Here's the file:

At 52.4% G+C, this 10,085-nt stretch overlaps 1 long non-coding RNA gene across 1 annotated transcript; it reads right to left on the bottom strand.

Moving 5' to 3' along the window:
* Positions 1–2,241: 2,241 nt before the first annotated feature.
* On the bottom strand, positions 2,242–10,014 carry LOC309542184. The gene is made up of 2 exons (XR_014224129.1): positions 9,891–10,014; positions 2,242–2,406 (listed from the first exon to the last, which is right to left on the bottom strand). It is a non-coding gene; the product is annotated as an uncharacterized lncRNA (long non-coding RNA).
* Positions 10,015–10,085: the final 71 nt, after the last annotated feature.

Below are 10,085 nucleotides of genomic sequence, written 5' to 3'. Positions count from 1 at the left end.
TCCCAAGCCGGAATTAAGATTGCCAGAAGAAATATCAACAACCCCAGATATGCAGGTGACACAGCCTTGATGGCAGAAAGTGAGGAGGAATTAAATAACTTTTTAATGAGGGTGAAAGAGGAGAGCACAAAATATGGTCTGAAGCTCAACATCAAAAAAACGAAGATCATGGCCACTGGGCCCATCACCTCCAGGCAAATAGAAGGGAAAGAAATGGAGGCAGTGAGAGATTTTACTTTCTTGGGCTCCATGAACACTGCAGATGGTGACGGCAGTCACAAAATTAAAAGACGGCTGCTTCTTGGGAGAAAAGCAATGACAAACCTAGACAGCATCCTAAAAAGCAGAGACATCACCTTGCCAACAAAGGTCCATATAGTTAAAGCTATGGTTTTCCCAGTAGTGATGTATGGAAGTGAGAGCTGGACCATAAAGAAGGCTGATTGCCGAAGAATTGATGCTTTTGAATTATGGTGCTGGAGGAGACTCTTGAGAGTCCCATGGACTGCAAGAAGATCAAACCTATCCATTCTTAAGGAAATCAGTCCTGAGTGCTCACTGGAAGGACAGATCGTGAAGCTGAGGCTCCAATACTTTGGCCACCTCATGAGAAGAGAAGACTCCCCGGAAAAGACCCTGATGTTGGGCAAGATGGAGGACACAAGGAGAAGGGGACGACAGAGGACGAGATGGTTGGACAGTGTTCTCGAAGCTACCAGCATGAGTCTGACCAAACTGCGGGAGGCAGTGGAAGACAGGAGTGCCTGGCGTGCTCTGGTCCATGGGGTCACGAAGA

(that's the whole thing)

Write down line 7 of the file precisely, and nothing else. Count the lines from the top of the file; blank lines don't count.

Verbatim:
TCCCAAGCCGGAATTAAGATTGCCAGAAGAAATATCAACAACCCCAGATATGCAGGTGACACAGCCTTGATGGCAGAAAGTGAGGAGGAATTAAATAACTTTTTAATGAGGGTGAAAGAGGAGAGCACAAAATATGGTCTGAAGCTCAACATCAAAAAAACGAAGATCATGGCCACTGGGCCCATCACCTCCAGGCAAATAGAAGGGAAAGAAATGGAGGCAGTGAGAGATTTTACTTTCTTGGGCTCCATGAACACTGCAGATGGTGACGGCAGTCACAAAATTAAAAGACGGCTGCTTCTTGGGAGAAAAGCAATGACAAACCTAGACAGCATCCTAAAAAGCAGAGACATCACCTTGCCAACAAAGGTCCATATAGTTAAAGCTATGGTTTTCCCAGTAGTGATGTATGGAAGTGAGAGCTGGACCATAAAGAAGGCTGATTGCCGAAGAATTGATGCTTTTGAATTATGGTGCTGGAGGAGACTCTTGAGAGTCCCATGGACTGCAAGAAGATCAAACCTATCCATTCTTAAGGAAATCAGTCCTGAGTGCTCACTGGAAGGACAGATCGTGAAGCTGAGGCTCCAATACTTTGGCCACCTCATGAGAAGAGAAGACTCCCCGGAAAAGACCCTGATGTTGGGCAAGATGGAGGACACAAGGAGAAGGGGACGACAGAGGACGAGATGGTTGGACAGTGTTCTCGAAGCTACCAGCATGAGTCTGACCAAACTGCGGGAGGCAGTGGAAGACAGGAGTGCCTGGCGTGCTCTGGTCCATGGGGTCACGAAGA